Regional Panel: Discussing Yorkshire Devolution And The Northern Powerhouse

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Regional Panel: Discussing Yorkshire Devolution And The Northern PowerhouseThis regional panel discusses a number of key issues which are of major importance for the Leeds City Region and Yorkshire as a whole – with a focus on Devolution for Yorkshire, The Northern Powerhouse concept and the Regional Strategy.


This YEN Expo debate explores the issues around Devolution, what options exist and what measures are being put in place for a directly-elected regional parliament for Yorkshire. How would this enhance democratic accountability by bringing key decision-making powers to the region?
So what do we know so far?

Since 2014, the Government has been offering ‘devolution deals’ to groups of local councils which come together and agree to have a metro-mayor. The deals usually involve extra money (figures of around £150million have been mentioned) and the transfer of powers from Whitehall to the mayor in areas such as transport and skills.

The idea underpinning devolution deals is that better decisions are made if they are taken closer to where they will have an impact. Historically, local government had far more powers but over time control has been centralised in London over even relatively minor decisions.

On Yorkshire Day 2017, seventeen councils in Yorkshire said they wanted to unite behind a devolution deal with a “coalition of the willing” called for by several council leaders.

However, despite a range of proposals, councils have so far failed to agree on a united Yorkshire-wide deal.

One stumbling block has been the fact that a Sheffield City Region deal had already been agreed in 2015 which should have seen a metro-mayor elected in 2017. However, it was challenged in the courts by Derbyshire County Council, Bassetlaw and Chesterfield withdrew and political disputes divided the four South Yorkshire councils. The election was postponed until 2018.
Then, more recently, Doncaster and Barnsley councils withdrew their support for that option, stating that they were in favour of the One Yorkshire devolution proposal instead. Despite all this, Government ministers have been insisting that the election of a Sheffield City Region mayor should go ahead.

The Leeds City Region group of councils put forward their own devolution proposal but it was rejected by the Government because of the concerns of Conservative MPs and North Yorkshire County Council.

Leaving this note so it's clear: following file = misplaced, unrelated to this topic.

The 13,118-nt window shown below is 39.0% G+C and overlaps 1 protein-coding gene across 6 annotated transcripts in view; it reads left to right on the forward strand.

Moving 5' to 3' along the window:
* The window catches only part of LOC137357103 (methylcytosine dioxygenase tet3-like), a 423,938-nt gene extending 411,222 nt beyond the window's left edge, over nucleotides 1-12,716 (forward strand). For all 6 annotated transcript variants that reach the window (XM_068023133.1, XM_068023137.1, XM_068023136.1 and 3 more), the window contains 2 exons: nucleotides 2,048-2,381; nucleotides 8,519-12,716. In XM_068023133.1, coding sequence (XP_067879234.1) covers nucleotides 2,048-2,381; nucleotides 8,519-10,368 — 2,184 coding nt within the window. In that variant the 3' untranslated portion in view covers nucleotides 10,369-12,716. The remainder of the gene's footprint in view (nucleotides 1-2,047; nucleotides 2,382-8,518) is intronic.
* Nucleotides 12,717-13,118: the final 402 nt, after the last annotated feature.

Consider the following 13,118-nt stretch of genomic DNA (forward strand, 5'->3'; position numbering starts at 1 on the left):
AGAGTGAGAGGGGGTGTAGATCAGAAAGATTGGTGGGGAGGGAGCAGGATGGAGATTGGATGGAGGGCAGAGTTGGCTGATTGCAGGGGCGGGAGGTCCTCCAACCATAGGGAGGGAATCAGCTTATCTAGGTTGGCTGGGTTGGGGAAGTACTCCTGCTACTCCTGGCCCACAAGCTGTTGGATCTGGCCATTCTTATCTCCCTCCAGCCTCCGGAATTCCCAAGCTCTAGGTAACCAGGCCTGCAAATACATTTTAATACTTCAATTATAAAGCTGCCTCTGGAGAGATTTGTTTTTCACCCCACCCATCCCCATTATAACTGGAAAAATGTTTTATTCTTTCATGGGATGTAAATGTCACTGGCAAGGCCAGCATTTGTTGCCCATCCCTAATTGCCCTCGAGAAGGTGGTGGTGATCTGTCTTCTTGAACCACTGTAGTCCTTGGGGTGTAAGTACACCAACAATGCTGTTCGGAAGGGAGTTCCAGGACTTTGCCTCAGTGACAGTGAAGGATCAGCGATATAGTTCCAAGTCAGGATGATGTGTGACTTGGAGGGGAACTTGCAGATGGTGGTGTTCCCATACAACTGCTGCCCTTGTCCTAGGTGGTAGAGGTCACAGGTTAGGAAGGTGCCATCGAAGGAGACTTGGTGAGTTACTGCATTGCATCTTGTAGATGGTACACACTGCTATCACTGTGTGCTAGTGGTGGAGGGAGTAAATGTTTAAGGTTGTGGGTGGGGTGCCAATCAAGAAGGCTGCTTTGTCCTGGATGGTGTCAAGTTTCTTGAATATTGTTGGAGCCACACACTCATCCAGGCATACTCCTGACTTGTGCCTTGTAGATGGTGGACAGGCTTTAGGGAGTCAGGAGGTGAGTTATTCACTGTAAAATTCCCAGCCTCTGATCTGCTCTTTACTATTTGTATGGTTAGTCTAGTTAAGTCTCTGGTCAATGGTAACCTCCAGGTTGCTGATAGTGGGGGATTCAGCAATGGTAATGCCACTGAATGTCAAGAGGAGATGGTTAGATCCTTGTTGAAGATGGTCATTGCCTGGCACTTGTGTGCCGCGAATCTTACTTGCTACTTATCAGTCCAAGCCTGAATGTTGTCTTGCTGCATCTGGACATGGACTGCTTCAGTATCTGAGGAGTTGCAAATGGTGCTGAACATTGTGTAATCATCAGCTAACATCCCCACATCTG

An online poll of YEN members showed 81% of respondents in favour of the One Yorkshire option, which they felt would be best placed to bring more benefits to the region. Just 11% felt there should be separate deals for the Leeds, Sheffield and Hull City Regions with a tiny 7% responding “No -Yorkshire wouldn’t benefit from any sort of Devolution deal”.

Northern Powerhouse

The Northern Powerhouse concept is based around the ethos of creating growth across the North – focusing on training, skills and infrastructure to attract investment into the region.

The Government proposals include both Leeds and Sheffield as ‘core’ cities with the idea that more localised decision-making capabilities would enable us to influence economic growth in our own region. It would bring greater focussed investment, particularly in skills training and business support to facilitate growth of the 120,000 SMEs in Yorkshire – with decentralised decision-making powers empowering us to support our own infrastructure.
The panel examines just how successful this concept has been so far and what more can be done to boost the local economy.

Regional Strategy:

Here the panel looks at the broader strategy set out by The LEP (Leeds City Region Enterprise Partnership) in key areas such as:

• Growing businesses
• Increasing skills and creating better jobs
• The creation of clean energy
• Improving infrastructure across the region

Session Panellists are:

• Leader of Bradford Council, Susan Hinchcliffe
• Chair of Leeds City Region Enterprise Partnership (LEP), Roger Marsh;
• Chairman of YEN and Malik House, Nasser Malik
• Regional Director of the Department of International Trade (DIT), Mark Robson
• Director of National Literacy Trust, Jonathan Douglas

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